Indian officials on Sunday sentenced a tiger to 'Umr Kaid' for being 'too dangerous'. Blamed for killing three people, the tiger will now not be allowed to roam free.
The five-year-old male tiger traveled more than 500 kilometres from Maharashtra to Betul district in Madhya Pradesh in 2018.
"We gave it several chances to re-wild but it habitually went into human habitations," Madhya Pradesh's chief wildlife warden, S.K. Mandal, told AFP.
"The only option left was to put it in captivity to ensure both the tiger and humans are safe."
In December 2018, the tiger was trapped and held in captivity for two months, but eventually was allowed to roam between a tiger reserve and a national park.
However, according to officials, 'Vagabond' or 'Nomad' as named by the local media, the tiger used to attack cattles and hunt near human settlements repeatedly. To prevent putting the lives of humans in danger, the tiger was tranquilised and sent to a zoo in Bhopal on Saturday.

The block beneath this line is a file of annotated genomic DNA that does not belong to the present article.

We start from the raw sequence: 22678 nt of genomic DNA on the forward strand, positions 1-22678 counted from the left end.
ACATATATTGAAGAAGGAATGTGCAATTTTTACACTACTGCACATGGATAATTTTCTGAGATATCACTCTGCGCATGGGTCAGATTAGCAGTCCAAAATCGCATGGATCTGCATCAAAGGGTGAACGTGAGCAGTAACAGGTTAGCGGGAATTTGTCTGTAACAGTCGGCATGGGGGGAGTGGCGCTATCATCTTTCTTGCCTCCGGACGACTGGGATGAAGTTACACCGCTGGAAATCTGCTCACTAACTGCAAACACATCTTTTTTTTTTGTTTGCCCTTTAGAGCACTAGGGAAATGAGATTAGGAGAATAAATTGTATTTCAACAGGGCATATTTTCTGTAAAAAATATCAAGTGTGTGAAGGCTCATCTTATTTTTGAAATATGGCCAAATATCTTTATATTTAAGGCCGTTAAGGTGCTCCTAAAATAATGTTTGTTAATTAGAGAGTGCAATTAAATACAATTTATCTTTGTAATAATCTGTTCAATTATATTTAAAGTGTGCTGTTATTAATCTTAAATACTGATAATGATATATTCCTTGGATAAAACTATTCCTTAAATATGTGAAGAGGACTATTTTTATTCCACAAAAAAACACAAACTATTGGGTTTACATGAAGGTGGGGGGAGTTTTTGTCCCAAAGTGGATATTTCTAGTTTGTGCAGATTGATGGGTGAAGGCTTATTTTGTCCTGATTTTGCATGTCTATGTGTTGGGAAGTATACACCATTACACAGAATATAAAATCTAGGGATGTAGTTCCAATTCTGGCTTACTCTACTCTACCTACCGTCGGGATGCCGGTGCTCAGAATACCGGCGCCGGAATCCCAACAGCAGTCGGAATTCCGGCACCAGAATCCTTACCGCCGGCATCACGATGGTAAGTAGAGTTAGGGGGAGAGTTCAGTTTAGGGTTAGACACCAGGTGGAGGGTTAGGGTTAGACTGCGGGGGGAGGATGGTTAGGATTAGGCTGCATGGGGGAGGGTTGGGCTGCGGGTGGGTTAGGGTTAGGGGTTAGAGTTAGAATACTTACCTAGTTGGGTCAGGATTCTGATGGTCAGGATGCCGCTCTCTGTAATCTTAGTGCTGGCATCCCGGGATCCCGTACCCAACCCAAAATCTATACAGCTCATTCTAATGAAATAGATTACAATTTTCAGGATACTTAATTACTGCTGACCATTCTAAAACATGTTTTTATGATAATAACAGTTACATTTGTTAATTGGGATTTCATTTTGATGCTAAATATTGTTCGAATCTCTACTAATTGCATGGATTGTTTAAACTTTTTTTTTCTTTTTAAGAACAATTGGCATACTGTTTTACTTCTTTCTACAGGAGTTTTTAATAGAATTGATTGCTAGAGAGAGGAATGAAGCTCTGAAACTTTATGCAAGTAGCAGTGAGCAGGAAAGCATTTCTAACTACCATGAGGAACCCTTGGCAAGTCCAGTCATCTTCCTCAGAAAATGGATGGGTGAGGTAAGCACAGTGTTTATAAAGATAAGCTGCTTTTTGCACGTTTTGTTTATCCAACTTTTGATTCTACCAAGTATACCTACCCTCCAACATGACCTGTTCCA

Officials stated the decision to capture the tiger was taken a few months ago, but the lockdown due to the deadly coronavirus pandemic only delayed the proces.
"It will take sometime for him to adjust to the new environment. We will be monitoring his behaviour," Bhopal's Van Vihar National Park director, Kamlika Mohanta, told AFP.
"As of now it will remain in solitary confinement. A decision to put it on display at the zoo or send it to a (fenced) safari will be taken later."
According to government's statistics, India's population of tigers has increased from 1,411 in 2006 to 2,967 in 2018. That makes India home to nearly 70 per cent of the world's tigers.